I was invited by editor Georgie Sedgwick to write about the artist QingLan Huang's projection City Dream (housed in Lingham Lane in CBD Melbourne) as part of the Site Unseen publication. Download the entire Site Unseen publication here

Love, Death and the Cosmos
Eugenia Lim on QingLan Huang's City Dream

There is a dark nook of our city that transmits “electricity graffiti”. Like the sound of one hand clapping, it beckons without fanfare. When you find this nook, there is a child’s torch, a play of light over the bluestone bricks of Lingham lane. An unassuming fiction that could just shake you out of worker-ant Orwellian mode if you give it a little time to get under your skin.

This is a tale of urban intervention, of indulging in a little fantasy in order to wake up again.

One day, a shy black-haired girl left Guang Zhou, China, a subtropical hub of 8.5 million Pearl River Deltans, for a city at the opposite end of the earth. A young city housing weird colonial-deco-victorian-modernist-edwardian architecture, walls embossed with ritualistic markings, and flora and strange-accented human fauna not found back home. The city was much sparser and drier than she was accustomed to. Its restaurants, cafes and diets placed strong emphasis on root vegetables (not previously a favourite) and wrapped these within focaccias and paninis, big, white, doughy objects served with coffee sometimes made from the same stuff as tofu. Any so-called Cantonese cuisine she deemed passable at best. Not entirely sure what to make of this subterranean city, the girl became obsessed with its graffiti. She would walk through the laneways and streets of her new home, eyes drawn north, south, east, west, hungrily collecting its language and symbols. She was particularly drawn to images sprayed, painted or glued onto pockets of wall that were almost too high or too low for the average citizen’s eyeline. She, however, was brave enough to look up and down, and began to collect these pieces in her mind’s eye as a kind of anonymous, temporal library of inspiration. The girl saw that this city was young, had an egg-timer length of history compared to her Pearl Delta home – yet the feverish drawings and markings of hundreds upon thousands of hands and brains had already given Melbourne a myriad histories.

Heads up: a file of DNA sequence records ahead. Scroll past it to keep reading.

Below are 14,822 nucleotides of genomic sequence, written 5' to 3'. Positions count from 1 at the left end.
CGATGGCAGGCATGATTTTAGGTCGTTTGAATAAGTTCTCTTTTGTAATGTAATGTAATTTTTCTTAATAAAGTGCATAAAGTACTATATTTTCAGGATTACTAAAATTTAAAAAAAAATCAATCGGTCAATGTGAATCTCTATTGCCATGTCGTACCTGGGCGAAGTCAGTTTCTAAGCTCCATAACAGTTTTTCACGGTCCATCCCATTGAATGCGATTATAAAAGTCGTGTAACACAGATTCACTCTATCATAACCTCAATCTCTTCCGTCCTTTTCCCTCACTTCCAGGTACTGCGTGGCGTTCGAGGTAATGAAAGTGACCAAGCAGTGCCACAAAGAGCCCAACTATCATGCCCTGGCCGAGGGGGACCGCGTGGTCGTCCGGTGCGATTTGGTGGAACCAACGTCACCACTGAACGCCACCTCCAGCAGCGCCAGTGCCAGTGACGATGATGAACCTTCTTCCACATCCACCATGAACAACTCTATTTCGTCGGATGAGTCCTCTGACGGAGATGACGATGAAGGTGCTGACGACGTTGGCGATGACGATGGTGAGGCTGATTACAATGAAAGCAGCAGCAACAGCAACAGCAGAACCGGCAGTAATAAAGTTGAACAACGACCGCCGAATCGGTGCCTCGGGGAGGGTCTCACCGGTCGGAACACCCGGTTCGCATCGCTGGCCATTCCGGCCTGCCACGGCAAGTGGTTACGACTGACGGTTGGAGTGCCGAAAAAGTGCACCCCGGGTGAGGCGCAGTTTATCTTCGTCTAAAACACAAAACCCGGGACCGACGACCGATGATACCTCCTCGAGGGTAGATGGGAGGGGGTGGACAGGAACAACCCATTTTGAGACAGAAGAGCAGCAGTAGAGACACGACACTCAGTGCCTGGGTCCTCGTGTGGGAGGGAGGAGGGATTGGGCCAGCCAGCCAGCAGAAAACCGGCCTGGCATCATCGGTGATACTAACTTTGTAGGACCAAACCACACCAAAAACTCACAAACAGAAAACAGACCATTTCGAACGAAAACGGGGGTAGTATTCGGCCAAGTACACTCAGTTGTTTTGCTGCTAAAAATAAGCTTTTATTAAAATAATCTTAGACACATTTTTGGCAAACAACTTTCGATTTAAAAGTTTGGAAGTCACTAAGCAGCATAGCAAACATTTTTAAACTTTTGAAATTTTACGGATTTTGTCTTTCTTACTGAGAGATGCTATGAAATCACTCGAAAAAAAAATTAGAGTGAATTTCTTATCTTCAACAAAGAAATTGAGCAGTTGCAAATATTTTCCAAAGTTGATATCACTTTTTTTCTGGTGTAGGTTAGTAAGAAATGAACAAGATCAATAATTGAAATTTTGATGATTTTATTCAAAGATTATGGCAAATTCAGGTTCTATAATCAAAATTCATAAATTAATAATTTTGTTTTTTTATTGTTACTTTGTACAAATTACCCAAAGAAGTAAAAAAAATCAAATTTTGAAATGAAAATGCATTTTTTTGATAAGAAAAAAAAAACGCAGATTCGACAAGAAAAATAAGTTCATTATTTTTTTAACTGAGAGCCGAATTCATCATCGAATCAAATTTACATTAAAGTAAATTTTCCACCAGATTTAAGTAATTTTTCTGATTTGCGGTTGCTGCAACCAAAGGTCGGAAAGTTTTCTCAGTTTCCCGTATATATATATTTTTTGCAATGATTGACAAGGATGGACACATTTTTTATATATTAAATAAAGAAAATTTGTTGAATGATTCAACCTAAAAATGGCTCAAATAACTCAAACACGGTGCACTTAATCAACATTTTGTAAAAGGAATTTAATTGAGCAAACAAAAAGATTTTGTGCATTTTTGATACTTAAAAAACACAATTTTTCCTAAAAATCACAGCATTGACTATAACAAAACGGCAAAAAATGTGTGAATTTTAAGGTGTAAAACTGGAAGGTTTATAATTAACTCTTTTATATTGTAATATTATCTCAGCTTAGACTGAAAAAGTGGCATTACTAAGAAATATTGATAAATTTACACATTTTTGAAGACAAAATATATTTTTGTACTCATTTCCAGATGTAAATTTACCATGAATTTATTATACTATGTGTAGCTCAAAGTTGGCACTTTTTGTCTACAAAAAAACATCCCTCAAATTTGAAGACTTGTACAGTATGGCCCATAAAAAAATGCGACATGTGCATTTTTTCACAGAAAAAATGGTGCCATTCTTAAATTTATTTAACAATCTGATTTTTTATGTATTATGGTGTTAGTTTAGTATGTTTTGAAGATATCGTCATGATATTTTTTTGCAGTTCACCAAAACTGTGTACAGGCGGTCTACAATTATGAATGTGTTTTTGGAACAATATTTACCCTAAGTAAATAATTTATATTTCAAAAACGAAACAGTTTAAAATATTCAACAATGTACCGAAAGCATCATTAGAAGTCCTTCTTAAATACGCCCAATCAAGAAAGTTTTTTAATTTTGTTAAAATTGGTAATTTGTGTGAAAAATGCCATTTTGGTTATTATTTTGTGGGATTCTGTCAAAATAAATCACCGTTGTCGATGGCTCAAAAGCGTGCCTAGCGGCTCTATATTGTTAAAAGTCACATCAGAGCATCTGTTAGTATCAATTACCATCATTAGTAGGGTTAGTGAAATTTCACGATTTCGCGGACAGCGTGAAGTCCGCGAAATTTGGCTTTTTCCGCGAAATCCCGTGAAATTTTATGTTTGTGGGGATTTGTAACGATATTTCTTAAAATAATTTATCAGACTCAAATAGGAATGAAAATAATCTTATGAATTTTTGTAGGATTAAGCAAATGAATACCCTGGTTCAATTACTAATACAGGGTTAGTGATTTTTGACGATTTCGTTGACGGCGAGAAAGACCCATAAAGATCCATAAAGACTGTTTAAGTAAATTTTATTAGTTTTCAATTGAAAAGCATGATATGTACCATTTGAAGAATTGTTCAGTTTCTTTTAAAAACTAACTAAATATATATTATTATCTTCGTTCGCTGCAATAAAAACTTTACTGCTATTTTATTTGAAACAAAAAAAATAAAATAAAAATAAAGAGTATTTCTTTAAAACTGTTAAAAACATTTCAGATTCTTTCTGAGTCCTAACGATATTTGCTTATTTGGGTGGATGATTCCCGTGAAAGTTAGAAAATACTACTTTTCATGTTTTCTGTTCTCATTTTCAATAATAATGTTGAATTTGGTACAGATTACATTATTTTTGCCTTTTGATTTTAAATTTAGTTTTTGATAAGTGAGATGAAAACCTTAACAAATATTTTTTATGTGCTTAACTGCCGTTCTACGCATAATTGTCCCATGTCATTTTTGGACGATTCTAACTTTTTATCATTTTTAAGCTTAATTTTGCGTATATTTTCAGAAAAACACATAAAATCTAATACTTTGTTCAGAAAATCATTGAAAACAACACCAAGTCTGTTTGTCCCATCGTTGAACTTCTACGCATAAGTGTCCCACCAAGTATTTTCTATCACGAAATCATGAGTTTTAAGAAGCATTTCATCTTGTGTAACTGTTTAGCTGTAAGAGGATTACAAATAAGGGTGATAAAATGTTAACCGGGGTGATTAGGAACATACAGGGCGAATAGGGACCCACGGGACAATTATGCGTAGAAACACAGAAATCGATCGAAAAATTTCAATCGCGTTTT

"The ideal set up by the Party was something huge, terrible, and glittering—a world of steel and concrete, of monstrous machines and terrifying weapons—a nation of warriors and fanatics, marching forward in perfect unity, all thinking the same thoughts and shouting the same slogans, perpetually working, fighting, triumphing, persecuting—three hundred million people all with the same face."
– George Orwell, 1984

Qing Lan Huang, landscape architect-urban planner-designer-illustrator cum artist, sees graffiti as a territorial rite, the manifestation on bricks and mortar of our need to feel and respond to otherwise “monolithic” political and geographical landscapes. Once a citizen of the People’s Republic of China, Huang is no stranger to a structured and fortified existence. Guang Zhou has withstood 8th Century AD pirates, aggressive foreign trade and Japanese occupation during World War II to become the third most populous metropolitan area in mainland China . And, even as China modernizes and the grip of cadres loosens, communism remains as omnipresent as rice ¬– probably more so. The party loyal are loyal indeed with more than 74 million members making the Community Party of China (CPC) the largest political party in the world. There are party branches in Wal-Marts (yes Uncle Sam, there are Wal-Marts in China) to accommodate shoppers frisky for sanctioned commerce, and there are even plans for a CPC branch outpost in Space . Social order is the city ¬– at its extreme, a dystopia in which humans allow their behaviour to be governed through a neat trick of urban planning and architecture.